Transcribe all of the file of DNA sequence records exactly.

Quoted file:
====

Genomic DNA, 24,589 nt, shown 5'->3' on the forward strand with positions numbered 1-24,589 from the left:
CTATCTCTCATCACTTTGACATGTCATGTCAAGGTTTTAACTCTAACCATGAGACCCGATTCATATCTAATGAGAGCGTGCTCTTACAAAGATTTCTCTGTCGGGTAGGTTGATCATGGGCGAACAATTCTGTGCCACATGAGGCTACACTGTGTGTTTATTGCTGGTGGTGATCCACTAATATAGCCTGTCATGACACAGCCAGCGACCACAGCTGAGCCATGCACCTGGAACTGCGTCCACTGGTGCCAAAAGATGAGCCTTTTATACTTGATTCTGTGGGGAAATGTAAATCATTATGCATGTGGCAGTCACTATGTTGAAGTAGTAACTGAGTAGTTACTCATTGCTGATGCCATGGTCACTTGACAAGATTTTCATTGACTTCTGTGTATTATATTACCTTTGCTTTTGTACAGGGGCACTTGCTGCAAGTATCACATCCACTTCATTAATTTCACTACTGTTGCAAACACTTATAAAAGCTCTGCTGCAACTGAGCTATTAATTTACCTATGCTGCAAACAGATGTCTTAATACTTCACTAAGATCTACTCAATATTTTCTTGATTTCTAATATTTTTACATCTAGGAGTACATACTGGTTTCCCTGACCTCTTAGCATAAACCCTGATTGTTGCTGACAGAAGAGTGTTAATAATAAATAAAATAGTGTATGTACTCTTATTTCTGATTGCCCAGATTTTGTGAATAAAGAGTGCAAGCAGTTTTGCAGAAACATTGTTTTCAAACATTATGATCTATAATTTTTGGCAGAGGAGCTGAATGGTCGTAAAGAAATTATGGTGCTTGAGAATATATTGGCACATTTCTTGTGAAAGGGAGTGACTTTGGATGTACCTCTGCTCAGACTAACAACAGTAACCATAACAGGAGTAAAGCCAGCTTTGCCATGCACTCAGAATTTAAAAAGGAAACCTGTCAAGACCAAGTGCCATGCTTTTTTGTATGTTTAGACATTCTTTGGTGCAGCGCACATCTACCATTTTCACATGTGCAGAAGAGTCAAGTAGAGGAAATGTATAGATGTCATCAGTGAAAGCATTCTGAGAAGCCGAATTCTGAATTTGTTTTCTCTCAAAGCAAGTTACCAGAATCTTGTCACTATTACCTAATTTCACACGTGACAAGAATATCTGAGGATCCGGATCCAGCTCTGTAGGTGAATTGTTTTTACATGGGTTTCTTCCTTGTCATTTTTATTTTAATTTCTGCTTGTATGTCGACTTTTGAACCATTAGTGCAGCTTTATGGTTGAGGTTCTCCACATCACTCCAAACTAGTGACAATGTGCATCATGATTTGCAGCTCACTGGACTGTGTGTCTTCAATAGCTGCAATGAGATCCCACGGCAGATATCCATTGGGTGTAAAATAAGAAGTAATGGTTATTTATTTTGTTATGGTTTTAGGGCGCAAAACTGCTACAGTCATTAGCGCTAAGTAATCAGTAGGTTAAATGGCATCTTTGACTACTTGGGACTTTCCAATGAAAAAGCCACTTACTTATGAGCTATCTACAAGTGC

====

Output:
Genomic DNA, 24,589 nt, shown 5'->3' on the forward strand with positions numbered 1-24,589 from the left:
CTATCTCTCATCACTTTGACATGTCATGTCAAGGTTTTAACTCTAACCATGAGACCCGATTCATATCTAATGAGAGCGTGCTCTTACAAAGATTTCTCTGTCGGGTAGGTTGATCATGGGCGAACAATTCTGTGCCACATGAGGCTACACTGTGTGTTTATTGCTGGTGGTGATCCACTAATATAGCCTGTCATGACACAGCCAGCGACCACAGCTGAGCCATGCACCTGGAACTGCGTCCACTGGTGCCAAAAGATGAGCCTTTTATACTTGATTCTGTGGGGAAATGTAAATCATTATGCATGTGGCAGTCACTATGTTGAAGTAGTAACTGAGTAGTTACTCATTGCTGATGCCATGGTCACTTGACAAGATTTTCATTGACTTCTGTGTATTATATTACCTTTGCTTTTGTACAGGGGCACTTGCTGCAAGTATCACATCCACTTCATTAATTTCACTACTGTTGCAAACACTTATAAAAGCTCTGCTGCAACTGAGCTATTAATTTACCTATGCTGCAAACAGATGTCTTAATACTTCACTAAGATCTACTCAATATTTTCTTGATTTCTAATATTTTTACATCTAGGAGTACATACTGGTTTCCCTGACCTCTTAGCATAAACCCTGATTGTTGCTGACAGAAGAGTGTTAATAATAAATAAAATAGTGTATGTACTCTTATTTCTGATTGCCCAGATTTTGTGAATAAAGAGTGCAAGCAGTTTTGCAGAAACATTGTTTTCAAACATTATGATCTATAATTTTTGGCAGAGGAGCTGAATGGTCGTAAAGAAATTATGGTGCTTGAGAATATATTGGCACATTTCTTGTGAAAGGGAGTGACTTTGGATGTACCTCTGCTCAGACTAACAACAGTAACCATAACAGGAGTAAAGCCAGCTTTGCCATGCACTCAGAATTTAAAAAGGAAACCTGTCAAGACCAAGTGCCATGCTTTTTTGTATGTTTAGACATTCTTTGGTGCAGCGCACATCTACCATTTTCACATGTGCAGAAGAGTCAAGTAGAGGAAATGTATAGATGTCATCAGTGAAAGCATTCTGAGAAGCCGAATTCTGAATTTGTTTTCTCTCAAAGCAAGTTACCAGAATCTTGTCACTATTACCTAATTTCACACGTGACAAGAATATCTGAGGATCCGGATCCAGCTCTGTAGGTGAATTGTTTTTACATGGGTTTCTTCCTTGTCATTTTTATTTTAATTTCTGCTTGTATGTCGACTTTTGAACCATTAGTGCAGCTTTATGGTTGAGGTTCTCCACATCACTCCAAACTAGTGACAATGTGCATCATGATTTGCAGCTCACTGGACTGTGTGTCTTCAATAGCTGCAATGAGATCCCACGGCAGATATCCATTGGGTGTAAAATAAGAAGTAATGGTTATTTATTTTGTTATGGTTTTAGGGCGCAAAACTGCTACAGTCATTAGCGCTAAGTAATCAGTAGGTTAAATGGCATCTTTGACTACTTGGGACTTTCCAATGAAAAAGCCACTTACTTATGAGCTATCTACAAGTGC